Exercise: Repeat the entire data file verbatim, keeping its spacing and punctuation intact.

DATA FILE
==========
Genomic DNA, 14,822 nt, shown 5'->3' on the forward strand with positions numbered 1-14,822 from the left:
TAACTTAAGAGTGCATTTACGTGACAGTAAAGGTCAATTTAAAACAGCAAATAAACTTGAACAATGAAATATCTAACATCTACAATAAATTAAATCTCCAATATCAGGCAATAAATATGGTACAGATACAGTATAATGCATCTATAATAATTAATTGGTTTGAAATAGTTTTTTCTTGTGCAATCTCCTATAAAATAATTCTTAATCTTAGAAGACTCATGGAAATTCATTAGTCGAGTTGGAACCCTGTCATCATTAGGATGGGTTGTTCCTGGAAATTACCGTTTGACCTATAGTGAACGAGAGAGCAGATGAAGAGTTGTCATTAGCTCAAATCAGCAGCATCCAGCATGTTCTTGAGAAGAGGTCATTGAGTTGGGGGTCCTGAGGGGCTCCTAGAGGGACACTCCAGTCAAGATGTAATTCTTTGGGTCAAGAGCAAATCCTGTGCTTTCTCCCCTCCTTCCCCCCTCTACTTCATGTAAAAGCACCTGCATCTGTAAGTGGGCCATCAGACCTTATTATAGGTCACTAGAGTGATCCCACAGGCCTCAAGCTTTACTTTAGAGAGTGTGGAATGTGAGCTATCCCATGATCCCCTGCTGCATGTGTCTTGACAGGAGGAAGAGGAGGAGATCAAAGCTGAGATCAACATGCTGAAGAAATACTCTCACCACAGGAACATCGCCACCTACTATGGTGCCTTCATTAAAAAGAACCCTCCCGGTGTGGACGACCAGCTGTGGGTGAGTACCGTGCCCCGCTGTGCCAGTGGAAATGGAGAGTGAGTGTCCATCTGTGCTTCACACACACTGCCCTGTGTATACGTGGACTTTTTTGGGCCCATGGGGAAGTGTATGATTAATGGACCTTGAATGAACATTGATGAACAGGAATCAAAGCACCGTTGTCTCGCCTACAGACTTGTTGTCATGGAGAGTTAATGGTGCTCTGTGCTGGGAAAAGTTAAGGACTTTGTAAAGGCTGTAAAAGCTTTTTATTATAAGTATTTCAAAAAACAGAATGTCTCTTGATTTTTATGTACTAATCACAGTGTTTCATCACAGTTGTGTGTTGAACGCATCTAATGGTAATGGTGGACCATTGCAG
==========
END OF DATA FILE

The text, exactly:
Genomic DNA, 14,822 nt, shown 5'->3' on the forward strand with positions numbered 1-14,822 from the left:
TAACTTAAGAGTGCATTTACGTGACAGTAAAGGTCAATTTAAAACAGCAAATAAACTTGAACAATGAAATATCTAACATCTACAATAAATTAAATCTCCAATATCAGGCAATAAATATGGTACAGATACAGTATAATGCATCTATAATAATTAATTGGTTTGAAATAGTTTTTTCTTGTGCAATCTCCTATAAAATAATTCTTAATCTTAGAAGACTCATGGAAATTCATTAGTCGAGTTGGAACCCTGTCATCATTAGGATGGGTTGTTCCTGGAAATTACCGTTTGACCTATAGTGAACGAGAGAGCAGATGAAGAGTTGTCATTAGCTCAAATCAGCAGCATCCAGCATGTTCTTGAGAAGAGGTCATTGAGTTGGGGGTCCTGAGGGGCTCCTAGAGGGACACTCCAGTCAAGATGTAATTCTTTGGGTCAAGAGCAAATCCTGTGCTTTCTCCCCTCCTTCCCCCCTCTACTTCATGTAAAAGCACCTGCATCTGTAAGTGGGCCATCAGACCTTATTATAGGTCACTAGAGTGATCCCACAGGCCTCAAGCTTTACTTTAGAGAGTGTGGAATGTGAGCTATCCCATGATCCCCTGCTGCATGTGTCTTGACAGGAGGAAGAGGAGGAGATCAAAGCTGAGATCAACATGCTGAAGAAATACTCTCACCACAGGAACATCGCCACCTACTATGGTGCCTTCATTAAAAAGAACCCTCCCGGTGTGGACGACCAGCTGTGGGTGAGTACCGTGCCCCGCTGTGCCAGTGGAAATGGAGAGTGAGTGTCCATCTGTGCTTCACACACACTGCCCTGTGTATACGTGGACTTTTTTGGGCCCATGGGGAAGTGTATGATTAATGGACCTTGAATGAACATTGATGAACAGGAATCAAAGCACCGTTGTCTCGCCTACAGACTTGTTGTCATGGAGAGTTAATGGTGCTCTGTGCTGGGAAAAGTTAAGGACTTTGTAAAGGCTGTAAAAGCTTTTTATTATAAGTATTTCAAAAAACAGAATGTCTCTTGATTTTTATGTACTAATCACAGTGTTTCATCACAGTTGTGTGTTGAACGCATCTAATGGTAATGGTGGACCATTGCAG